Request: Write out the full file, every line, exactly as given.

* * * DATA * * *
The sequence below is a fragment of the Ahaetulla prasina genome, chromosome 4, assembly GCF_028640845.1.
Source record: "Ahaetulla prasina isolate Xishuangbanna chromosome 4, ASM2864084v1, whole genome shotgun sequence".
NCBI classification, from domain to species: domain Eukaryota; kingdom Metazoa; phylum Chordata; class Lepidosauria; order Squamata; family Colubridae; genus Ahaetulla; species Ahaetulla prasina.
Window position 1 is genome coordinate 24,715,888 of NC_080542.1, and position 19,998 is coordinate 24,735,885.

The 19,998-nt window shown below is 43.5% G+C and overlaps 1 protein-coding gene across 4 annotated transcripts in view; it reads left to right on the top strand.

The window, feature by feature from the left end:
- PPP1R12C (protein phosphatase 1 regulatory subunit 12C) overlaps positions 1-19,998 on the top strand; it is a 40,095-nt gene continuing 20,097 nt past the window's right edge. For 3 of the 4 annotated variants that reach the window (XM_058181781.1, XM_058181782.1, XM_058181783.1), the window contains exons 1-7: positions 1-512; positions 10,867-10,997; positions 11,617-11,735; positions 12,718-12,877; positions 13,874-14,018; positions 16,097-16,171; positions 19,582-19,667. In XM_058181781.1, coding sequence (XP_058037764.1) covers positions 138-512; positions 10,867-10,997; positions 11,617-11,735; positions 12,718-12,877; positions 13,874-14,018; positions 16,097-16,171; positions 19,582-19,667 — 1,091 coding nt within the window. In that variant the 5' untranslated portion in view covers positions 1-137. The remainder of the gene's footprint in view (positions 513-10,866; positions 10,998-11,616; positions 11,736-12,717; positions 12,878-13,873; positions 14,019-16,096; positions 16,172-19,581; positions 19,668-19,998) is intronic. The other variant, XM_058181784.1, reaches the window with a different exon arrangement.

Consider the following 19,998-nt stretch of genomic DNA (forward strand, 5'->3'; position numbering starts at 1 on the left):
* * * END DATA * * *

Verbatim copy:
The sequence below is a fragment of the Ahaetulla prasina genome, chromosome 4, assembly GCF_028640845.1.
Source record: "Ahaetulla prasina isolate Xishuangbanna chromosome 4, ASM2864084v1, whole genome shotgun sequence".
NCBI classification, from domain to species: domain Eukaryota; kingdom Metazoa; phylum Chordata; class Lepidosauria; order Squamata; family Colubridae; genus Ahaetulla; species Ahaetulla prasina.
Window position 1 is genome coordinate 24,715,888 of NC_080542.1, and position 19,998 is coordinate 24,735,885.

The 19,998-nt window shown below is 43.5% G+C and overlaps 1 protein-coding gene across 4 annotated transcripts in view; it reads left to right on the top strand.

The window, feature by feature from the left end:
- PPP1R12C (protein phosphatase 1 regulatory subunit 12C) overlaps positions 1-19,998 on the top strand; it is a 40,095-nt gene continuing 20,097 nt past the window's right edge. For 3 of the 4 annotated variants that reach the window (XM_058181781.1, XM_058181782.1, XM_058181783.1), the window contains exons 1-7: positions 1-512; positions 10,867-10,997; positions 11,617-11,735; positions 12,718-12,877; positions 13,874-14,018; positions 16,097-16,171; positions 19,582-19,667. In XM_058181781.1, coding sequence (XP_058037764.1) covers positions 138-512; positions 10,867-10,997; positions 11,617-11,735; positions 12,718-12,877; positions 13,874-14,018; positions 16,097-16,171; positions 19,582-19,667 — 1,091 coding nt within the window. In that variant the 5' untranslated portion in view covers positions 1-137. The remainder of the gene's footprint in view (positions 513-10,866; positions 10,998-11,616; positions 11,736-12,717; positions 12,878-13,873; positions 14,019-16,096; positions 16,172-19,581; positions 19,668-19,998) is intronic. The other variant, XM_058181784.1, reaches the window with a different exon arrangement.

Consider the following 19,998-nt stretch of genomic DNA (forward strand, 5'->3'; position numbering starts at 1 on the left):